“Fantastical monsters like the tanuki abound in Michael Dylan Foster’s The Book of Yokai: Mysterious Creatures of Japanese Folklore one of several books about yokai that have hit American shelves this year…Why the recent crop of yokai books in the United States? Credit generations of Americans exposed to the creatures through a steady stream of Japanese cultural imports. Haruki Murakami has included several in his novels, while hordes have appeared in the films of Hayao Miyazaki (the clicking, bobble-headed kodama, or tree spirits, in Princess Mononoke; much of the cast of Spirited Away.” R. Ito-New York Times
ESL Voices Lesson Plan for this post with Answer Key
Excerpt: Reviving Japan’s Dreaded and Beloved Ghosts. Robert Ito NYT
“In June, Zack Davisson will publish Yurei: The Japanese Ghost (Chin Music Press), a critical look at the history of some of Japan’s most dreaded and beloved spooks. Both are scholarly texts enlivened by images of the beasts in scroll paintings, woodblock prints and original illustrations.
And then there’s Matthew Meyer’s forthcoming The Hour of Meeting Evil Spirits, an encyclopedic look at yokai that includes notes on each creature’s appearance, behavior and favorite hangouts. Mr. Meyer’s paintings combine the vibrant colors of traditional Japanese woodblock prints with references to Asian horror movies and contemporary manga. The result is a coffee-table book (self-published) that doubles as an illustrated guide, full of legends and obscure yokai trivia.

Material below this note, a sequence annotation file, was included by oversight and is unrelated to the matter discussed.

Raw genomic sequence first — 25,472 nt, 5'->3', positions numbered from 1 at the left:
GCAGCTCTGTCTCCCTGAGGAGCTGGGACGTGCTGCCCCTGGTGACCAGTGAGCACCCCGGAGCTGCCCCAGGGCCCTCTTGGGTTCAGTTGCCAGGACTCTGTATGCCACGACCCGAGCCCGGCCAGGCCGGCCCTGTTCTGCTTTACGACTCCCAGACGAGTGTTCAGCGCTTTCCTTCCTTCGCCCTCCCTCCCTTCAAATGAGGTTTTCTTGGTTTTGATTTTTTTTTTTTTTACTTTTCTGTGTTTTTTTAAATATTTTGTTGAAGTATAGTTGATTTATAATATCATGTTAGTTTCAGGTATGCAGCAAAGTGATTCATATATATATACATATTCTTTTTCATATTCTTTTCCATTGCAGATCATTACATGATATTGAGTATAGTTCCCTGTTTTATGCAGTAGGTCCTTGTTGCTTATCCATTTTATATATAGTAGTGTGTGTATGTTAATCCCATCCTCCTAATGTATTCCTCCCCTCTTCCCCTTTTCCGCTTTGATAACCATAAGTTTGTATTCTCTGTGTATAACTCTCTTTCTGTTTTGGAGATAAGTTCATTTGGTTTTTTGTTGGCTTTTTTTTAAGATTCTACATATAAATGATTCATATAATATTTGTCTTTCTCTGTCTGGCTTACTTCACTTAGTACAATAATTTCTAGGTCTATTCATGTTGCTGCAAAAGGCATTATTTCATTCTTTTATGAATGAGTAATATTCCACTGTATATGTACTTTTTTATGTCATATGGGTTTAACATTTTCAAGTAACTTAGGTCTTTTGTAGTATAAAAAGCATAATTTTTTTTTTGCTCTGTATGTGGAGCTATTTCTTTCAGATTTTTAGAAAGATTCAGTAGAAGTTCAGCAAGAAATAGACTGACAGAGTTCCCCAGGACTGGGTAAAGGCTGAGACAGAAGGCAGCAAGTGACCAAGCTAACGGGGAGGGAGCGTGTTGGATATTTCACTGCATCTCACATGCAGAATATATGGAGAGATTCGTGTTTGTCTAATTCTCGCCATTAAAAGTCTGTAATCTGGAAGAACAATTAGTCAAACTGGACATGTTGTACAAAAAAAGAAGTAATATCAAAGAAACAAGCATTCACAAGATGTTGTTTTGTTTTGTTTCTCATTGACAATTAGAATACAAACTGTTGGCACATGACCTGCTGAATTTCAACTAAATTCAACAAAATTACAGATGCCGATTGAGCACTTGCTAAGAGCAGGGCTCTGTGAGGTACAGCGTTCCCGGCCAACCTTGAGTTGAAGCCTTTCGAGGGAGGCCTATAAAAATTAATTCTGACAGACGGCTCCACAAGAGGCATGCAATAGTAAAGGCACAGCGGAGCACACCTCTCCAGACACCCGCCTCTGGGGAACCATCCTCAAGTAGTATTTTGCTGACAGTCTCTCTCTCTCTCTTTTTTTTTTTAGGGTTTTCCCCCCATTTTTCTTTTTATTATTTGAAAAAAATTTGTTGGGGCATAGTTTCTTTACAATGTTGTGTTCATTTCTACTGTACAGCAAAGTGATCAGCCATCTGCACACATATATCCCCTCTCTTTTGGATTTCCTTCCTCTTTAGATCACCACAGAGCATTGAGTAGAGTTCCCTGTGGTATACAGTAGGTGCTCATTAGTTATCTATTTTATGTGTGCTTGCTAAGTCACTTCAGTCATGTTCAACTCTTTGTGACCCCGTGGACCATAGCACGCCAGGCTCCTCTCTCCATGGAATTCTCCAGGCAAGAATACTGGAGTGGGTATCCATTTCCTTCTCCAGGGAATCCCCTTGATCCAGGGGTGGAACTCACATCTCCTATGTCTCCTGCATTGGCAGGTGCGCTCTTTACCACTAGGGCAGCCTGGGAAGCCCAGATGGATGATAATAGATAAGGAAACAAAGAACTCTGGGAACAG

Even more have crept into American homes through video games and trading cards. Pokémon, the multibillion-dollar toy and video game empire, bases many of its characters on yokai. So does the most recent challenge to Pokémon’s cultural dominance, the best-selling video game and anime series Yo-Kai Watch, which makes no effort to hide its creative sources.
All those monsters — altered and cuteified as they may be — have inspired fans to seek out the original texts…Fans love tracking these evolutions over time, as well as learning every bit of information about as many yokai as they can. This might explain why a lot of these books, scholarly or not, have the look and feel of illustrated encyclopedias, with detailed descriptions of scores of creatures.”
Level: Intermediate – Advanced
Language Skills: Reading, writing, and speaking. Vocabulary and grammar activities are included.
Time: Approximately 2 hours.
Materials: Student handout (from this lesson) and access to news article.